By Megan Ng
Broccoli can be equivalent to a monster under the bed for some children. For some families, getting their little one to eat a fruit or vegetable hardly ever goes down without a fight. These revolts against fruits and vegetables are quite common in children ages two to four (McCarthy, 2020). Stubbornness varies between children, but this refusal of fruits and vegetables during mealtime is a common exercise of independence. On the other hand, your toddler may have a “food jag” and want to eat cheese and crackers every day for 2 weeks (McCarthy, 2020). Despite these inevitable (and normal!) picky phases, there are tips and tricks to help your child become more comfortable with fruits and vegetables while meeting their nutrition needs.
An important concept to keep in mind is Division of Responsibility in Feeding (sDOR), constructed by dietitian and childhood feeding expert, Ellyn Satter. sDOR distinguishes between a parent or caregiver’s responsibilities in feeding and the child’s responsibility (Satter, n.d.):
Parents/caregivers are in charge of:
- What is served
- When it’s served
- Where it’s served
Kids are in charge of:
- Whether they eat
- How much they eat
With sDOR in mind, parents and caregivers should develop trust and support in their child’s behaviors. To do so, it involves avoiding: (Taylor & Emmett, 2019)
- Making them clean their plate
- Making them eat their veggies so they can get dessert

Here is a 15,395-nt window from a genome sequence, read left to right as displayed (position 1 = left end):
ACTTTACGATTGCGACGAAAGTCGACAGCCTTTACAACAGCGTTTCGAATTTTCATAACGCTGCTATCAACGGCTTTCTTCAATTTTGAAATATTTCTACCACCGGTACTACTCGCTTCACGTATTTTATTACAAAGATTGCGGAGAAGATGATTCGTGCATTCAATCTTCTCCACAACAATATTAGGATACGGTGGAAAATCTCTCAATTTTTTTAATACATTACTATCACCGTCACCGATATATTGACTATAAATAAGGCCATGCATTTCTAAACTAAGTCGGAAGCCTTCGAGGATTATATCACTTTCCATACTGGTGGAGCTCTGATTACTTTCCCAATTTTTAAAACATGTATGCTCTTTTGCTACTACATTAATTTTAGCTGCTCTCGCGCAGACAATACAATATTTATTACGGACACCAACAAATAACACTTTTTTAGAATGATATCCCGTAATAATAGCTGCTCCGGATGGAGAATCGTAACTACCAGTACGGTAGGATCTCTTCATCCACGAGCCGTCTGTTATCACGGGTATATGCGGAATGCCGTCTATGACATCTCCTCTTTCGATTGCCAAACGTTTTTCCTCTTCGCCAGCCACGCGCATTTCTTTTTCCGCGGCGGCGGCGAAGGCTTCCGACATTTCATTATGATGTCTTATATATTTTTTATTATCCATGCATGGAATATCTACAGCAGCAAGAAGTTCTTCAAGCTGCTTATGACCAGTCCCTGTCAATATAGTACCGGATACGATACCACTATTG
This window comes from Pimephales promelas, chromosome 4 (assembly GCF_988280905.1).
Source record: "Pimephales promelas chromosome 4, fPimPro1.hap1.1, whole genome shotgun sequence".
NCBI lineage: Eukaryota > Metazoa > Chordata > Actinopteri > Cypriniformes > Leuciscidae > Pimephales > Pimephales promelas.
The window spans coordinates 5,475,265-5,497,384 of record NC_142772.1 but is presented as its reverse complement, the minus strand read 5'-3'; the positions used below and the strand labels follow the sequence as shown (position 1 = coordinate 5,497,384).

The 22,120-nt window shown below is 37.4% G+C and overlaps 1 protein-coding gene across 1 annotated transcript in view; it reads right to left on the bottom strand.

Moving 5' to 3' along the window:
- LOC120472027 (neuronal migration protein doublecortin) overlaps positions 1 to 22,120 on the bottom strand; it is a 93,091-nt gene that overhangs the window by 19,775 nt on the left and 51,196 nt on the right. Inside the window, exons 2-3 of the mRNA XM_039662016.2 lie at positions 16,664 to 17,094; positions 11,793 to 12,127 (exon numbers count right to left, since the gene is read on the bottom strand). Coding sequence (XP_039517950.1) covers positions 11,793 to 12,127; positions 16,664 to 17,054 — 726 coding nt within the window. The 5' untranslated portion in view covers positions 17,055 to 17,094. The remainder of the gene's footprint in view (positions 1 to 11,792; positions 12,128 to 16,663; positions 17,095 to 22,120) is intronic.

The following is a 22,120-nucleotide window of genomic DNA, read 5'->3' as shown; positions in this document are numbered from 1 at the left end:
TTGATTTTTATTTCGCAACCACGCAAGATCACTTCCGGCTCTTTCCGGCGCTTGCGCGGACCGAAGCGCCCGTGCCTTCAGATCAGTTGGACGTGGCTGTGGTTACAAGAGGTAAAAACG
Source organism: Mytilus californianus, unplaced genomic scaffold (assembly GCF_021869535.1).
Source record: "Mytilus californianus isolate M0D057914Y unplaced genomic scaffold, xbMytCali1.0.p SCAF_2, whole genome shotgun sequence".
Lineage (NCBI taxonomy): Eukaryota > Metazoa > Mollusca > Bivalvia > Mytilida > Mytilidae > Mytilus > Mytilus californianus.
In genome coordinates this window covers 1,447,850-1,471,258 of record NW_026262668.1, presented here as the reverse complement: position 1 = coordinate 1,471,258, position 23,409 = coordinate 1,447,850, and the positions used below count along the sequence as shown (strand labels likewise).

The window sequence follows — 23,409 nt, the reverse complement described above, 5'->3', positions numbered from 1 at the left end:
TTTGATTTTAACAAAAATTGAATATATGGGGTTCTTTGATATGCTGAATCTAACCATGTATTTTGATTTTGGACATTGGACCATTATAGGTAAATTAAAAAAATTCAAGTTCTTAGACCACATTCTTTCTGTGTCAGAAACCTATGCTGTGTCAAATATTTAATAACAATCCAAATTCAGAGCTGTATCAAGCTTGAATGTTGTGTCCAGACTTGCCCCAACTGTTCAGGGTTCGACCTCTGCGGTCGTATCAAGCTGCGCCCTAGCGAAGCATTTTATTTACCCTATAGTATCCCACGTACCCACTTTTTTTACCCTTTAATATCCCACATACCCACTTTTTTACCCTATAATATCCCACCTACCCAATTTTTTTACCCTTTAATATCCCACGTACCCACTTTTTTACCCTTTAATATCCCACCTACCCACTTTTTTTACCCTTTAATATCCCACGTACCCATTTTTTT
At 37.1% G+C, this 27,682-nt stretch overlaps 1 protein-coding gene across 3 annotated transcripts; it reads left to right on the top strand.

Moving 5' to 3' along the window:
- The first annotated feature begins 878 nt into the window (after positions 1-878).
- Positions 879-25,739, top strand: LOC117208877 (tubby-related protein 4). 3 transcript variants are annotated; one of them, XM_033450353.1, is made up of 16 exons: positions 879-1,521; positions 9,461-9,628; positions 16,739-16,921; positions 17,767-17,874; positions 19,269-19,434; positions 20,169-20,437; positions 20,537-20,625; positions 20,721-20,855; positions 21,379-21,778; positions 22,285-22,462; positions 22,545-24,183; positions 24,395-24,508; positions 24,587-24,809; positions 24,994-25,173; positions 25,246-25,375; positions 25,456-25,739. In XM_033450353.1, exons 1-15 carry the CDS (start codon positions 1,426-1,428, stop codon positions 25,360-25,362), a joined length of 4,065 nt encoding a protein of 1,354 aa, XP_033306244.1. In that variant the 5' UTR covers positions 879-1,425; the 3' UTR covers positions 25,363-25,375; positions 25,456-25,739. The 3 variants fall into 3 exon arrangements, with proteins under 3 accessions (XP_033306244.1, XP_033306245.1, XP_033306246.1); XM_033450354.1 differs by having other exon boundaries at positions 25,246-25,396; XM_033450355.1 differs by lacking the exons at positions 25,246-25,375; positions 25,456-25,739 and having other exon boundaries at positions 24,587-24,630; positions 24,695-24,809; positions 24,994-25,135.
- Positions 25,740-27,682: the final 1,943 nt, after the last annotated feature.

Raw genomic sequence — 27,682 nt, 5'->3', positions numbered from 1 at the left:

- Hiding veggies in different foods and lying about them being there
- Bribing or begging your child to eat veggies
Picky Eater Pointers
Many picky eaters need to see a vegetable at a meal many times before feeling ready to try it. Leading by example is a great way to ease them towards fruits and vegetables as well. Whether they choose to go for it or not, let them go at their own pace. Often, expressing frustration and pressure will result in the opposite of what you want.
A Polite Bite
Start with a small portion of a new fruit or veggie at a meal. Encouraging a “polite bite” without pressure to finish the portion may help lead children to have more if they like it.
Kids in the Kitchen
Involving little ones in the kitchen in age-appropriate ways can appeal to their sense of independence and increase the likelihood of eating a fruit or vegetable they prepared.
Dips, Textures, and Flavors
Take advantage of condiments like ketchup, ranch, or some peanut butter. Children tend to prefer and enjoy dipping their food as well as certain textures of foods. Offering a tray with variety can also guide children to choose things they are comfortable with. Including kid-friendly veggies that are mild, slightly sweet, and crunchy can help such as bell peppers, carrots, and cucumbers! (Barnes, 2020).
Patience is key when introducing fruits and vegetables to picky eaters. Regain some peace of mind in knowing that picky phases are normal and will likely be outgrown. In the meantime, be creative and explore ways in which fruits and vegetables can be fun!
- Barnes, K. (2020). Kid-friendly vegetables for picky eaters. Mama Knows Nutrition. Retrieved February 23, 2023, from https://mamaknowsnutrition.com/vegetables-for-picky-eaters/
- McCarthy, C. (2020). Study gives insight – and advice – on picky eating in children. Harvard Health Publishing. Retrieved February 23, 2023, from https://www.health.harvard.edu/blog/study-gives-insight-and-advice-on-picky-eating-in-children-2020060920004
- Satter, E. (n.d.). Raise a healthy child who is a joy to feed. Ellyn Satter Institute. Retrieved February 23, 2023, from https://www.ellynsatterinstitute.org/how-to-feed/the-division-of-responsibility-in-feeding/
- Taylor, C. M., & Emmett, P. M. (2019). Picky eating in children: causes and consequences. The Proceedings of the Nutrition Society, 78(2), 161–169. https://doi.org/10.1017/S0029665118002586
This blog post was written by Megan Ng who is a graduate student of Community and Clinical Nutrition at the University of Illinois at Urbana Champaign.